In Lawrence, MA, a group of residents had what should have been a simple request: that the city improve its trash collection in their neighborhoods. That need led to a journey of empowerment for them and accountability for the city’s leaders.
These residents learned that their city’s budgeting process had no place for their participation. At best, they could see the budget when it was done and maybe comment. The document itself was technical and difficult to understand, and the distribution of funds was not based on a vision of the city’s future, a description of its goals or an assessment of its needs. But this was their money, these residents said, and how it was spent surely affects their future.
So a group of Lawrence residents took action. Alma Couverthié and Marianna Leavy-Sperounis tell a story that includes research, organizing, communication and political engagement; the hallmarks of every successful campaign. While they have not yet succeeded totally in creating a true participatory budgeting process in Lawrence, their wins are significant. They have gotten hundreds of people to take part in a learning process; they’ve created the first ever document that explains where Lawrence’s money comes from and how it’s spent, and they are holding their local bureaucrats and politicians accountable.
While participatory budgeting is not uncommon in many parts of the world, the movement is only beginning in North America. In Canada, Josh Lerner describes two different approaches; one by citizens of the city of Guelph and the other by residents of public housing in Toronto. In Chicago, the Neighborhood Capital Budget Group has been helping organizations understand that city’s budgeting processes for 18 years. Jacqueline Leavy, NCBG’s executive director, describes the key role research plays in providing community groups with the tools to organize for the equitable distribution of city resources.
Wherever citizens engage in a budgeting process, they are also learning to plan for the future. In many places CDCs are now moving beyond planning for their institutional growth or for their next project by working with residents and other community actors to develop comprehensive plans for their neighborhoods. David Holtzman describes how some CDCs are discovering both the challenges of neighborhood planning and the rewards. In all cases, community organizing and collaboration were vital to the creation of successful plans.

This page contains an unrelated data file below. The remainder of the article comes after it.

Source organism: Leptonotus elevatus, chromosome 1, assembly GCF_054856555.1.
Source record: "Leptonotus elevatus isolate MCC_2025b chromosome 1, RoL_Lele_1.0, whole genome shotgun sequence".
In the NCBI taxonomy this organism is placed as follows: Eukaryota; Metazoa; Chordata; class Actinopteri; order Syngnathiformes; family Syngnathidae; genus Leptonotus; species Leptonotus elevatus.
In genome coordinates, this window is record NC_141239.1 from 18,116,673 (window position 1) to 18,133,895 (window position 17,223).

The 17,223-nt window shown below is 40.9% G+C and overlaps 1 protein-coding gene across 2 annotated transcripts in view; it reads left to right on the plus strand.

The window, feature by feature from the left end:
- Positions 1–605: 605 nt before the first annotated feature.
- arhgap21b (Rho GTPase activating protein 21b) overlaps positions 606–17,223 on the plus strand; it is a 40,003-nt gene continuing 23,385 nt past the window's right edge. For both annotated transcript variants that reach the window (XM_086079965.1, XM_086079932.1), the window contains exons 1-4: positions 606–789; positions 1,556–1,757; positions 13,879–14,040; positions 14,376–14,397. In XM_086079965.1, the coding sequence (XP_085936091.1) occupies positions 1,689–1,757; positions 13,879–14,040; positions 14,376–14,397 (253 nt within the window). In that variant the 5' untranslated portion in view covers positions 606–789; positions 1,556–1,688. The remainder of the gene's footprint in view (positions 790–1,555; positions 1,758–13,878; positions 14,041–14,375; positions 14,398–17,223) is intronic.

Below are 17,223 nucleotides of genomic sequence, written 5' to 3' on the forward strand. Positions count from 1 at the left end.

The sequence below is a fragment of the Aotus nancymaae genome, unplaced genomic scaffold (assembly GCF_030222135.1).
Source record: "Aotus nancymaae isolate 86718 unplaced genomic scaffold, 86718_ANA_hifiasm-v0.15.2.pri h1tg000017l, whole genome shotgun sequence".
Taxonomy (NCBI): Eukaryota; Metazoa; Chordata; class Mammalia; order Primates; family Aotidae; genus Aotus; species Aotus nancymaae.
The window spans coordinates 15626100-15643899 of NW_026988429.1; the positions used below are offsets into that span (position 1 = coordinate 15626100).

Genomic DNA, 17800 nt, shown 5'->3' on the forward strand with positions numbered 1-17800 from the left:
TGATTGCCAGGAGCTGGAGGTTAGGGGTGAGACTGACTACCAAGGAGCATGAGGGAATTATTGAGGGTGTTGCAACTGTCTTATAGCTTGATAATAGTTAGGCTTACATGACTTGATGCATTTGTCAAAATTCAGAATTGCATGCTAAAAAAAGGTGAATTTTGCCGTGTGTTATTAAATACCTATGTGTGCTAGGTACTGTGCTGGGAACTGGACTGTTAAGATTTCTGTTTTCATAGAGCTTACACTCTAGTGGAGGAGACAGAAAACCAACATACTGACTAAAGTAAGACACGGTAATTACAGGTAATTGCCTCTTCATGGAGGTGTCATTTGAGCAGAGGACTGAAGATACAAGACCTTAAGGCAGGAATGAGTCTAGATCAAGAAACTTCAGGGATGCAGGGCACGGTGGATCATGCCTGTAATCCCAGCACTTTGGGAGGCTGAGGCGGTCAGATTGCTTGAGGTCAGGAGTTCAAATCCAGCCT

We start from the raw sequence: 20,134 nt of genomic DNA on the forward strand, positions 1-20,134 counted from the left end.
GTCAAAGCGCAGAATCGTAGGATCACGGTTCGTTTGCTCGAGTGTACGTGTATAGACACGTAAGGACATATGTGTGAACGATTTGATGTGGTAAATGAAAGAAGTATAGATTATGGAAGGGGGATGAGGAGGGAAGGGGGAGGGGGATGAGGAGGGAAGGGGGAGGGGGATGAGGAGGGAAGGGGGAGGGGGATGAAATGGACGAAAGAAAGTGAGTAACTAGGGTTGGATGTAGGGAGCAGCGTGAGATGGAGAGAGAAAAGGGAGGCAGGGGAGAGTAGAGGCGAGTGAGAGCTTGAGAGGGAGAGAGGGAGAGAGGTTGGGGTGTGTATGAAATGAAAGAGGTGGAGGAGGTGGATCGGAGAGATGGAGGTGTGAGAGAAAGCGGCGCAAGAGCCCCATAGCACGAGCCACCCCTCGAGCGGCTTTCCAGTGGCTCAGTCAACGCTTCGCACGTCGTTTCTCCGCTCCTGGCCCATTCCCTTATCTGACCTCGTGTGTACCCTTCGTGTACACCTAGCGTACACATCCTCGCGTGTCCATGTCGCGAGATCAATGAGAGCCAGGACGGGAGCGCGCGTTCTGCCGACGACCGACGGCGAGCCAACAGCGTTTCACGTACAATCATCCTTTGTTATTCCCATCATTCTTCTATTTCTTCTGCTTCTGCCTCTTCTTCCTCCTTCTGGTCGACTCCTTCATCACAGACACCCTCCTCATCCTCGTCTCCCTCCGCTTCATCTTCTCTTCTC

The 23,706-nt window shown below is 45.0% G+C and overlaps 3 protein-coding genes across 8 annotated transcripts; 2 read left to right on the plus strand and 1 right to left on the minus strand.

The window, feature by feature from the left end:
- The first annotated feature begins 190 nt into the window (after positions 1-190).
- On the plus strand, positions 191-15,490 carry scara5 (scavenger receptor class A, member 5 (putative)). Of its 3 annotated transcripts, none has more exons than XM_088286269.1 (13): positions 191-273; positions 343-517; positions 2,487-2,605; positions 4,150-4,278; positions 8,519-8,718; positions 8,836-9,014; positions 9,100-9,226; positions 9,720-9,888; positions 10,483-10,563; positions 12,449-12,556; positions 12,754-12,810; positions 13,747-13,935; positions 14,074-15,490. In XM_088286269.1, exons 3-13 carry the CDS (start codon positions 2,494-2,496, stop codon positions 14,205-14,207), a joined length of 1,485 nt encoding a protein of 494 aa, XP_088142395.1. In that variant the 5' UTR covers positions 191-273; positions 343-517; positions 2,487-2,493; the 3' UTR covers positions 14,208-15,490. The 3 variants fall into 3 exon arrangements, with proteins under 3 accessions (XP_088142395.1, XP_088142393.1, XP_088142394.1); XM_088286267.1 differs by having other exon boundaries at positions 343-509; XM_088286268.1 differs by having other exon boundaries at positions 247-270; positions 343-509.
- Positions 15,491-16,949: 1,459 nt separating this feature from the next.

Collaboration and planning converged in New York City’s Chinatown after the September 11th tragedy. In the shadow of the World Trade Center, the economic life of that community – made up of many Asian cultural, ethnic and political interests – was at risk. Robert Weber shows us how Asian Americans for Equality and other organizations began an often-tense process that led to new resources coming into the area.
As I write this, the Senate, by a narrow vote, defeated a bill to completely eliminate the estate tax. Under current law, the threshold value of an estate before it is subject to federal taxation rises to $3.5 million in 2009. In 2010 the tax will be completely eliminated. But in 2011, the law sunsets and the tax returns to a $1 million threshold.
The current estate tax affects about 5,200 people with estates over $1.5 million, or fewer than one in 6,000 households (unless you’re in Congress, where the number is about one in six); in 2009 the tax will affect only 2,500 people.
The estate tax is considered by many as the most progressive tax in America, helping to reduce dynastic inheritances and encouraging charitable contributions. In these times of deficits and draconian cuts to social welfare spending, the repeal of this tax would cost from 600 billion to a trillion dollars over 10 years.
While this tax affects only the very wealthy, many Americans think of it as the “death” tax; an unfair burden on middle-class families who risk losing the ability to pass on their small businesses, farms, even homes and modest assets to their heirs.
Why is this?
Over the past decade, 18 of America’s richest families have spent about $200 million to support think tanks, media and other organizations to build this myth. They kept their eyes on their prize – billions of dollars of wealth. They developed “research” to feed the media. They organized special interest groups. They helped elect candidates who supported their interests. And one clear strategy was to reframe their message to get the widest possible buy-in by the general public.
Like the estate tax opponents, housers are now beginning to learn how to spin the message, as David Holtzman shows. By carefully using language, groups around the country are finding support for affordable housing programs and overcoming resistance that was often based on perception instead of reality.
But in North Carolina, former senator John Edwards is using a word that hasn’t been heard as loudly from a politician seeking national office in about four decades: poverty. John Atlas and Peter Dreier describe a recent conference where Edwards learned much about eliminating poverty in America. Now Edwards is asking: can a platform of ending poverty lead to the Oval Office?